With the increasing popularity LED Grow Lights, manufacturers and distributors are innovating new ways to capture your attention. They like to lace genuine science with a healthy dose of marketing hype in hopes that you pause just long enough for them to dazzle you with the latest hyperbole. There are so many terms being thrown around, it can be difficult to dissect reality from marketing hype.
One of the common ways they try to get your attention is by talking about the light wavelength and spectrum used by their LED Grow Lights. Here is a simple run-down of what is important and what isn’t to help your LED grow be all it can be.
LED Grow Light Spectrum
When discussing light, spectrum simply refers to a range of wavelengths of visible light in the entire electromagnetic spectrum. Aside from visible light, the electromagnetic spectrum includes energy (radiation) from radio & microwaves, infrared, ultraviolet, x-rays, and gamma rays. Incidentally, the plural for spectrum is spectra not the often-seen spectrums.
In any case, grow lights are concerned primarily with the visible spectrum though, occasionally, utilize both infrared and ultra violet spectra as well.
LED Grow Light Wavelength
Closeup Cannabis Bud In terms of an LED Grow Lights (or any lights for that matter), the term wavelength refers to the distance between peaks and troughs in a wave. Light wavelengths behave similarly to waves in water and their peaks can be close together or far apart. It is this trait that determines the color you see from red (long wavelength) to blue (short wavelength). Each shade of light along the visible spectrum can be measured in nanometers (nm) that range from 380nm to about 780nm, from blue/violet to red, respectively.
It is from within the visible light spectrum that plants derive all of the energy needed to conduct photosynthesis and grow. Taking advantage of how plants react to certain wavelengths of light is the basis behind the the development of LED Grow Lights.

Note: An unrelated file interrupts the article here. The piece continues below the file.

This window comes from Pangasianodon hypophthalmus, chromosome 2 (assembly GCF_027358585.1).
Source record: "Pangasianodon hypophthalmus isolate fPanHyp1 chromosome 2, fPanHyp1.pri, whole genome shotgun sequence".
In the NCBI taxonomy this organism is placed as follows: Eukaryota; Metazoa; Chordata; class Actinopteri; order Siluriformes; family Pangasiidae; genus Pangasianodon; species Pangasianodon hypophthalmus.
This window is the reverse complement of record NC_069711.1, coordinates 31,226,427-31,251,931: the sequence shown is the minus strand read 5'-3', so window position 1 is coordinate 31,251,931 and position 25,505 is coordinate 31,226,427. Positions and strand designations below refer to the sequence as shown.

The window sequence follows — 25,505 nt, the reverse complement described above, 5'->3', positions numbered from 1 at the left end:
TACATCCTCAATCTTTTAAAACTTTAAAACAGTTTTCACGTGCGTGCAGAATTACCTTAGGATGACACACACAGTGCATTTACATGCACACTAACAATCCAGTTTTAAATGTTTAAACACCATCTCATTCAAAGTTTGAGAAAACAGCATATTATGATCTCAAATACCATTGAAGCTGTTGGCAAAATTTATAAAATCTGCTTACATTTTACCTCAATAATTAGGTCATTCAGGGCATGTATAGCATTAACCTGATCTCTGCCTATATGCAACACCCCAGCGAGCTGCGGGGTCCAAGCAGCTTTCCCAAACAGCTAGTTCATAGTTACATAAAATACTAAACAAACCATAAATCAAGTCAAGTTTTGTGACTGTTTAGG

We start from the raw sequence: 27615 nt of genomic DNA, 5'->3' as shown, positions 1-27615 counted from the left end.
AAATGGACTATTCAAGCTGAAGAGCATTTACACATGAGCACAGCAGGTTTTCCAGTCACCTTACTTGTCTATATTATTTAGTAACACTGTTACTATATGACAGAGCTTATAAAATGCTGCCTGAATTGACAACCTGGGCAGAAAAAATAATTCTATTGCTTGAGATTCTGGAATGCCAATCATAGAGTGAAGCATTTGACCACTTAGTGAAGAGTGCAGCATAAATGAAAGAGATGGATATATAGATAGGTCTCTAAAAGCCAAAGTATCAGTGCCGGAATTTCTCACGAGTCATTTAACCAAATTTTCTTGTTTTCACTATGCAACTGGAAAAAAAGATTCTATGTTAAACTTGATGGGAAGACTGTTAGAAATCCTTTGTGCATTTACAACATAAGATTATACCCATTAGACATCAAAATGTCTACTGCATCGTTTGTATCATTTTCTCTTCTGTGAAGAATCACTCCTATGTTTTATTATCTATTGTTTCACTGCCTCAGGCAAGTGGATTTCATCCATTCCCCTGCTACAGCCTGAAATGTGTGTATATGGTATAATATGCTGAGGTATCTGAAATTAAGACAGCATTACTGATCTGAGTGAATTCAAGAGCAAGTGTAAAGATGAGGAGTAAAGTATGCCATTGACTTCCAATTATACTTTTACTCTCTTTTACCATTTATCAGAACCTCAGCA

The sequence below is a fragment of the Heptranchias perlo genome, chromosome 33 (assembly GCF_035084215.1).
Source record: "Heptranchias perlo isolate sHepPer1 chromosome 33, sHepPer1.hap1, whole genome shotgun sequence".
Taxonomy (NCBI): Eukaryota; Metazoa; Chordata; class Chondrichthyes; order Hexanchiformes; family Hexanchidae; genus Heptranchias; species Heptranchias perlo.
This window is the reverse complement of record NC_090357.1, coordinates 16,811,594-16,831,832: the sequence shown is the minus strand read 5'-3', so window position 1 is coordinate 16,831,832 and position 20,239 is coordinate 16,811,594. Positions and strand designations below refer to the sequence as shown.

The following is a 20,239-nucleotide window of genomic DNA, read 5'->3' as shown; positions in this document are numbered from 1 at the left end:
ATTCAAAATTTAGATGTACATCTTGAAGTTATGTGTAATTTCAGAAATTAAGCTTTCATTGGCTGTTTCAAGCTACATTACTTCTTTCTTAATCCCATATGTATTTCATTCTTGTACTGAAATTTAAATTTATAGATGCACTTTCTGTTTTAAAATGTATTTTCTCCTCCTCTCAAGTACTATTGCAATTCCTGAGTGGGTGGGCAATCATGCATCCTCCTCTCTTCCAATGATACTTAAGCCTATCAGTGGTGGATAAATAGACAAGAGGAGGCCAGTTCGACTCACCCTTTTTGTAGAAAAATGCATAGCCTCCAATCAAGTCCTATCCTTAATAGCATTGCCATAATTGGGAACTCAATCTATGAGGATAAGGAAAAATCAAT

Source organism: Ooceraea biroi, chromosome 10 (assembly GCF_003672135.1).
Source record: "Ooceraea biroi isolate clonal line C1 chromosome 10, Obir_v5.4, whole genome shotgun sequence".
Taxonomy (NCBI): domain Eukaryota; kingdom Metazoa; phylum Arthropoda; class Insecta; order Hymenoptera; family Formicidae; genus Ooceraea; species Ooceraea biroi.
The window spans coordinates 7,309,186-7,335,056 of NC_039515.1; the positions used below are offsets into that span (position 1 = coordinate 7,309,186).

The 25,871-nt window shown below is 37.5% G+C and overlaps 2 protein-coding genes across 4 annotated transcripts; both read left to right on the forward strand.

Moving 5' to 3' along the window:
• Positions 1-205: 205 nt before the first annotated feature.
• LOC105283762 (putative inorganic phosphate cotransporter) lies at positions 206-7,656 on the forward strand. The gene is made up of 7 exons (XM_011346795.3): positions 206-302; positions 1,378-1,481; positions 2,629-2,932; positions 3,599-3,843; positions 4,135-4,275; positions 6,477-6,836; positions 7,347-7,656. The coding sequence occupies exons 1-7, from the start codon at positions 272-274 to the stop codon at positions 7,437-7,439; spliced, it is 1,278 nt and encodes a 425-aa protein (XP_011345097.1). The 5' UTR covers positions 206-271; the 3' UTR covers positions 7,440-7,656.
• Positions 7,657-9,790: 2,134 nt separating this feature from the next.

How LED Grow Lights Promote Plant Growth
Even though HID lights have leanings toward a particular end of the light spectrum (blues for metal halide, yellow/red for high pressure sodium), they emit light in the full visible spectrum just the same way an everyday light bulb does. In general, plants respond in some fashion to all light, however, they get the most benefit from various blue and red wavelengths. Consequently, they get the least benefit from greens and yellows as most of it is reflected back.
Initially, LED manufacturers thought all that was needed was a single band of blue and a single band of red light – given at the right stage of growth – and you would have success. While this may have worked in limited testing on simple plants such as grass, it failed (or produced undesirable results) in more complex plants such as tomatoes and, of course, cannabis. This did not stop many manufacturers from blasting out poorly designed models in the early days of LED Grow Lights which is why this industry is still trying to separate itself from this bad reputation.
Necessary Bands & Wavelengths For LED Grow Lights
Early adopters of this technology saw plenty of promise and, fortunate for us, kept pushing the technology further. What they found was that initial models were at least partly right – they had the concept of red/blue light down but it lacked in delivery. It was discovered that more wavelengths were needed in order to address the short comings of the first models. When looking at a PAR chart, you can see that there are distinct peaks along the visible light spectrum at which plants derive nearly all of their energy required for photosynthesis. It is clear that red and blue are needed and, until I did more research, I thought that orange was needed as well. The fact is that just 2 wavelengths in the red band and 2 wavelengths in the blue band can provide over 95% of the light needed for all phases of plant growth. Some manufacturers also deliver UV and/or infrared light bands in their products to enhance resin production and flowering.
Photosynthetic Pigments & Absorption Spectrum
There are 6 main photosynthetic pigments in higher plants that drive plant growth, flowering, and fruiting. Different pigments in the plant absorb light at various points of the visible light spectrum – both red and blue – for vegetative and flowering growth.
For example, lets take the most common/abundant photosynthetic pigments in a plant, chlorophyll A and B. The absorption spectra for chlorophyll A is both at 400-450nm (violet to blue) and at 650-700nm (near-red to deep red) while chlorophyll B peaks at 450-500nm and 600-650nm. So, while red is essential to flowering, it is also necessary for vegging. It also happens to be absorbed less efficiently by plants, hence the increased need for red lighting during flowering